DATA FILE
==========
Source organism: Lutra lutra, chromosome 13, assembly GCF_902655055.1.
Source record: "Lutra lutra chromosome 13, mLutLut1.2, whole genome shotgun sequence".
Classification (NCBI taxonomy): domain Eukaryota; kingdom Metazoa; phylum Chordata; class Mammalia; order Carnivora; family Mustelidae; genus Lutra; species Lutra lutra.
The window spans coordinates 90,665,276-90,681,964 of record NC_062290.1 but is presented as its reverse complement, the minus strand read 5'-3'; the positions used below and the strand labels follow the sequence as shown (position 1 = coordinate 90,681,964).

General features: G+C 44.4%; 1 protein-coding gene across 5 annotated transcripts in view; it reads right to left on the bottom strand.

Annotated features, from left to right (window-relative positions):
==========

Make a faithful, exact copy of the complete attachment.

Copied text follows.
Source organism: Lutra lutra, chromosome 13, assembly GCF_902655055.1.
Source record: "Lutra lutra chromosome 13, mLutLut1.2, whole genome shotgun sequence".
Classification (NCBI taxonomy): domain Eukaryota; kingdom Metazoa; phylum Chordata; class Mammalia; order Carnivora; family Mustelidae; genus Lutra; species Lutra lutra.
The window spans coordinates 90,665,276-90,681,964 of record NC_062290.1 but is presented as its reverse complement, the minus strand read 5'-3'; the positions used below and the strand labels follow the sequence as shown (position 1 = coordinate 90,681,964).

General features: G+C 44.4%; 1 protein-coding gene across 5 annotated transcripts in view; it reads right to left on the bottom strand.

Annotated features, from left to right (window-relative positions):